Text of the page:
May 13, 2021

Maori News & Indigenous Views

Hori 3.0: Coming to terms with The Struggle

3 min read

Morena! Morena!

What a strange, magical and maddening year has it been – well, it was for our family. Nearly losing a sister and then gaining a new sister; celebrating the birth of a niece; farewelling uncles, cousins, koroua, kuia – many loved ones.

Whitney HoustonOn the wairua side, things improved in our home town of Rotorua. There seemed to be a slow realisation that our children are the future and like Whitney said, that we must treat them well and let them lead the way. It is going to be a solid 20/10 with lots planned – especially looking forward to the Te Arawa and Mataatua Kapa Haka Regionals. Might see you there…

Treat them well and let them lead the way…

Now, I know we have many things to look over, like the Auckland Super Snub, choosing a Maori Flag equal in kaha to the NZ flag, recognising the broad view of support and criticism of the Maori Party, Maori Legacies,the rise and rise of the Iwi Leaders Forum, who owns water, really, and we will get to those in good time but can Ikorero aboutat one kaupapa for the moment. It is as important but hardly ever talked about, and it is a little word I call STRUGGLE.

StruggleNow over the years, the word STRUGGLE has defined life. The first was the epic struggle of Maori and Pacific Islanders to be recognised as equal (again that word) to New Zealanders, and in particular, Pakeha Kiwis. We worked hard, played hard but still couldn’t sit on the mezzanine level at the pictures or heaven forbid, rise to prominence in the political or business world. “Speak Maori and get the strap” was our version of shoosh and speak with a BBC accent. We have made improvements, many, but racism is only one speech away and denying our rights is as easy as passing a new law.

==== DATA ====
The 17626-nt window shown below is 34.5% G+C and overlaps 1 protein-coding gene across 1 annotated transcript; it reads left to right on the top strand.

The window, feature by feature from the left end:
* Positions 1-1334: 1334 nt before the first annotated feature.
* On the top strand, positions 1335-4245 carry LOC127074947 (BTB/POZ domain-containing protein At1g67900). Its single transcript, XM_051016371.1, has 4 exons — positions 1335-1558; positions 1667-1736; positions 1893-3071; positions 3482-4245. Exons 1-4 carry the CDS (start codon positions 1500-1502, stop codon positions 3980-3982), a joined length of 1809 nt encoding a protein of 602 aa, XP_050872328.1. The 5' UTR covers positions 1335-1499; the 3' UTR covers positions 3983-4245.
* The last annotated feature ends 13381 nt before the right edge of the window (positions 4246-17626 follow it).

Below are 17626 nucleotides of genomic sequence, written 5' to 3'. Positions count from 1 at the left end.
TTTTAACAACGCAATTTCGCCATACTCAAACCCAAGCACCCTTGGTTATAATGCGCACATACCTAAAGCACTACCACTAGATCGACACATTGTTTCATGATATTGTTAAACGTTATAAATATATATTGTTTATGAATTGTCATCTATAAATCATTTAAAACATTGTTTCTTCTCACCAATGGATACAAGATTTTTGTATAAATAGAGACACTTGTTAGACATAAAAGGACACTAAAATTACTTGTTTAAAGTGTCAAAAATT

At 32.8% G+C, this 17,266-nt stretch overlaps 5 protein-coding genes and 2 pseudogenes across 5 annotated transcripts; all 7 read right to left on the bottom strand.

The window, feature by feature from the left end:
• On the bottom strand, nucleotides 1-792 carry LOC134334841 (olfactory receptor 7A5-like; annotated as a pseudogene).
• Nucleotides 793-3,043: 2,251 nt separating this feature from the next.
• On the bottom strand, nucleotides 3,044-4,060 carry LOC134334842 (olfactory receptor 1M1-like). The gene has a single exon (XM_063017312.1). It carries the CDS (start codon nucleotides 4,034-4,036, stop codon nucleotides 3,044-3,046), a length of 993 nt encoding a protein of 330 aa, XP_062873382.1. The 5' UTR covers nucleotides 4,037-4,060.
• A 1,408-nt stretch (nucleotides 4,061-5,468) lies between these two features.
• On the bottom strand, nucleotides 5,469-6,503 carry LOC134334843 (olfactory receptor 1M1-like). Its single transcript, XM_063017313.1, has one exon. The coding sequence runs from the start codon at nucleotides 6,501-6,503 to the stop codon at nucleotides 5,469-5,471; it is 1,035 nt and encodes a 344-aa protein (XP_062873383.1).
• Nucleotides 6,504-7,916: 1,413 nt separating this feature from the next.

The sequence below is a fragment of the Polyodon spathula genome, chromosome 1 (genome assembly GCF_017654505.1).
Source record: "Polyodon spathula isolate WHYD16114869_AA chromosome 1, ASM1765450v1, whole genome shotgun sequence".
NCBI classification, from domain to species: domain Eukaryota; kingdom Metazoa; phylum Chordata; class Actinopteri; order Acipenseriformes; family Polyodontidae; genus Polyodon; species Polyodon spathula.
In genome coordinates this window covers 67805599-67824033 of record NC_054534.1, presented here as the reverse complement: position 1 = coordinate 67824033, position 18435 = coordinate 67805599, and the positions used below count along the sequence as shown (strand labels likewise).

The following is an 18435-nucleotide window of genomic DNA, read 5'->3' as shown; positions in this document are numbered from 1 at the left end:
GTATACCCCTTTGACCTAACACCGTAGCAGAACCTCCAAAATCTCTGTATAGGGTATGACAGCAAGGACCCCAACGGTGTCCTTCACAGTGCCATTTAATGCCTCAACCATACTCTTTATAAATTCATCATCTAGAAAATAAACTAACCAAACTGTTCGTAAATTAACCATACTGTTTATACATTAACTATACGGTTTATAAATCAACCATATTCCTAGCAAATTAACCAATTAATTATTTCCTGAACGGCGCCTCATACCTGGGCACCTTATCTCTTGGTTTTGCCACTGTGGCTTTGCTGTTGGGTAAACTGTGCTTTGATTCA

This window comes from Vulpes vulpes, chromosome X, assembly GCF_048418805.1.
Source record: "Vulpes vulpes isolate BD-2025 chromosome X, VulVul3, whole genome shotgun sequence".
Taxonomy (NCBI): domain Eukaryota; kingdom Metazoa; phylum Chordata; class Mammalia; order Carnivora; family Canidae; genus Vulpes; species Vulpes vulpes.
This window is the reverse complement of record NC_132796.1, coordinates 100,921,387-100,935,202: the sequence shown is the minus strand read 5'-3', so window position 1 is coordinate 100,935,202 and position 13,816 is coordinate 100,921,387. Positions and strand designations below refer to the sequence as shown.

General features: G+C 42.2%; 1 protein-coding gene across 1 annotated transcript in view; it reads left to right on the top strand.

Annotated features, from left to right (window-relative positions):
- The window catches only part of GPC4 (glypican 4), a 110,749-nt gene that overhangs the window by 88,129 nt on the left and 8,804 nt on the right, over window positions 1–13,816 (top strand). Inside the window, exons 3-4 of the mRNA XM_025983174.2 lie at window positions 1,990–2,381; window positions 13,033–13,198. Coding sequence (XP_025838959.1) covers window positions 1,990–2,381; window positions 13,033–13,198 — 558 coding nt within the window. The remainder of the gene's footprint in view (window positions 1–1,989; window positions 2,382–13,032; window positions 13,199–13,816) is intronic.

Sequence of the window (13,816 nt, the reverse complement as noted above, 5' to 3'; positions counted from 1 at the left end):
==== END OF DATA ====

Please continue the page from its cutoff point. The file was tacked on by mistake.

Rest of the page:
More recently, STRUGGLE is about just getting by. Just paying the bills. Just getting enough kai on the table. Just enough petrol in the tank to get there and back…hopefully. More often, the voices of the poor come from Government agencies straining under the weight of the system, or commentators bemoaning another hard-earned-tax-payers dollar going to the poor. Pretty sure this year I heard a few people saying that the poor should stop having kids. God Zone, ey.

Our country, as awesome as it is, can still be the stinkest friend in the crew.

TaongaStill, it is in this STRUGGLE that strong bonds have been formed. We can be right there to back each other. Just like the RSA. Just like when Trevor Agnew from The Press says that “…Maori TV is a taonga“. This can be put up against the likes MP Trevor Mallard saying spectrum is not a Treaty right. Or when the stranded whales on the Coromandel were recently buried by the community, with DOC and local hapu supporting the effort. ‘All for one’ kind of kaupapa. Makes the STRUGGLE worth while.

Anyway, before I go and feed our babies, I just want to put up my list for Top 10 Maori of 2009:

10. Aunty Bea Yates, for a lifetime in learning and especially for writing One Day a Taniwha;

9. Tuku Morgan – what are you REALLY up to?

8. Harko Brown, for raising the profile of Ki-o-Rahi and for teaching it to the world;

7. Hemi Rolleston and whanau as they continue to pioneer Kiwifruit and Maori business practices;

6. The entire whanau at Maori TV, for showing us all what Maori look, sound and sing like;

5. Metiria Turei, for co-captaining the Greens and not f***ings*** up;

4. Wiremu Barriball, for his inspired designs – everything from Maori Bebo skins to shoes to shades;

3. Te Taka Keegan, for being a staunch te reo Maori activist and developing new digital tools;

2. Hawea Vercoe, for his love, his life and his laughter; and

1. Linda Munn, Hiraina Marsden and Jan Smith, creators of the Maori/Tino Rangatiratanga Flag – thank you all for your koha, your taonga to us.